Picture by Gavin Brockis 2013
Sarah Sense creates complex imagery by weaving digital photographs into traditional Chitimacha basket designs which reference her own cultural heritage as an American with Native Choctaw and Chitimacha ancestry.
Describing herself as a colourist and her working process as being akin to painting, she exploits colour contrast between selected photographs, so that traditional basket designs emerge from her pictures, as well as being the very force which structures them. Her pan-American images literally weave together different perspectives, simultaneously dissolving geographical boundaries and celebrating the myriad of voices and visions which make up America’s indigenous population.
For her project ‘WEAVING THE AMERICAS’, Sense travelled across 12 countries from Canada to Chile. She conducted interviews with and collected photographs of indigenous artists and communities, in a quest to understand the arts and cultures of America’s aboriginal peoples, which in the end deepened the meanings of her own work, and answered questions about the legacy of the indigenous craft skills particular to her own tribal heritage. Four pieces from this project were featured in our summer exhibition “MESSENGERS 2012“.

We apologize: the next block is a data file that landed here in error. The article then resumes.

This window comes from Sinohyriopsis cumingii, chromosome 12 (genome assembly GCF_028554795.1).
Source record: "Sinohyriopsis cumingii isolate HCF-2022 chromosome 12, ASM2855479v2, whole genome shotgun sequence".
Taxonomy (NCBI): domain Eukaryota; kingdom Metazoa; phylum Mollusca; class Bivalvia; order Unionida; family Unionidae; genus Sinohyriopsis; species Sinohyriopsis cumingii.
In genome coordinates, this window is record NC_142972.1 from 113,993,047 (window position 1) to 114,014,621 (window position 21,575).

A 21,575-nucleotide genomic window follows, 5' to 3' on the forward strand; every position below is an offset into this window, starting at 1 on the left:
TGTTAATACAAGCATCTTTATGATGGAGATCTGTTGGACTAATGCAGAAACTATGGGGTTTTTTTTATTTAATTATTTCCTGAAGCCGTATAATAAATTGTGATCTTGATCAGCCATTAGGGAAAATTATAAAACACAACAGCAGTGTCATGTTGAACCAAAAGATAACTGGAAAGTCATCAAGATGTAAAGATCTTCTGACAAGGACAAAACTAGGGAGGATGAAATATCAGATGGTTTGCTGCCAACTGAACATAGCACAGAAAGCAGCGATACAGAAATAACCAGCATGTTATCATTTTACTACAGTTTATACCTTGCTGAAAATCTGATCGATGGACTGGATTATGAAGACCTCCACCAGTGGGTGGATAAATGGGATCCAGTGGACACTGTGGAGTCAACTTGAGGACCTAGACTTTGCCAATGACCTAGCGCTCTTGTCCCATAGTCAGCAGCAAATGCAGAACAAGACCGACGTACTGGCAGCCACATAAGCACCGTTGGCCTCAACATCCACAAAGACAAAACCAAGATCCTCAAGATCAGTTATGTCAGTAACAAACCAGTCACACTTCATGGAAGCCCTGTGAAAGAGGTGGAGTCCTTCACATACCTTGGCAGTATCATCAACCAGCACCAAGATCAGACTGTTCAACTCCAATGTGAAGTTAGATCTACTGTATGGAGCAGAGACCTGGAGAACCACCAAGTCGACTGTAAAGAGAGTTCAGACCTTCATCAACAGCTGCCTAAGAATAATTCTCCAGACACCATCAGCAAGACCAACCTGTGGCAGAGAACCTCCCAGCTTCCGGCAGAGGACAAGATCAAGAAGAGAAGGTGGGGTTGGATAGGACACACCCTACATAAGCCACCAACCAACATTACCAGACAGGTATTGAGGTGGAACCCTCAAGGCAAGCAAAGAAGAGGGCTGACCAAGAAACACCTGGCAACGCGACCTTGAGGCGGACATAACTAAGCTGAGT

Weaving photographs is a way of connecting with my ancestors and the tradition that has dissolved into a hand-full of talent. Through photographic processes, digital manipulations, cut paper and manual weaving, I had taught myself how to carry on a traditional form of weaving from my Chitimacha family. The weaving brought me into a life of meeting and knowing other traditional artists practicing in a variety of mediums and concepts. As my curiosity grew from North America into Latin America, I reached out to artists in their communities by traveling to them so that I may learn of their art and purpose for creation. Over recorded video interviews I heard the answers to the same questions repeating purpose from North, Central and South America.
In the theme of traveling to understand traditional art forms and purposes, I have continued the research. Through this process, a deeper understanding of the search has been lifted from the masked source material, unveiling the source as the purpose. As the first journey came to an end, I felt closer to the natural environment. I realized that Earth and I breathed the same breath and our hearts beat to the same pulse. It had become a transformative learning experience that brought me to being most comfortable when I was traveling and meeting new countries and other cultures to further prove this new idea that had filled my head and entered my weaving. I began to take interest in islands and the small plots of earth surrounded by water, and the ways which migration of culture moved by canoe and later by boats. Sarah Sense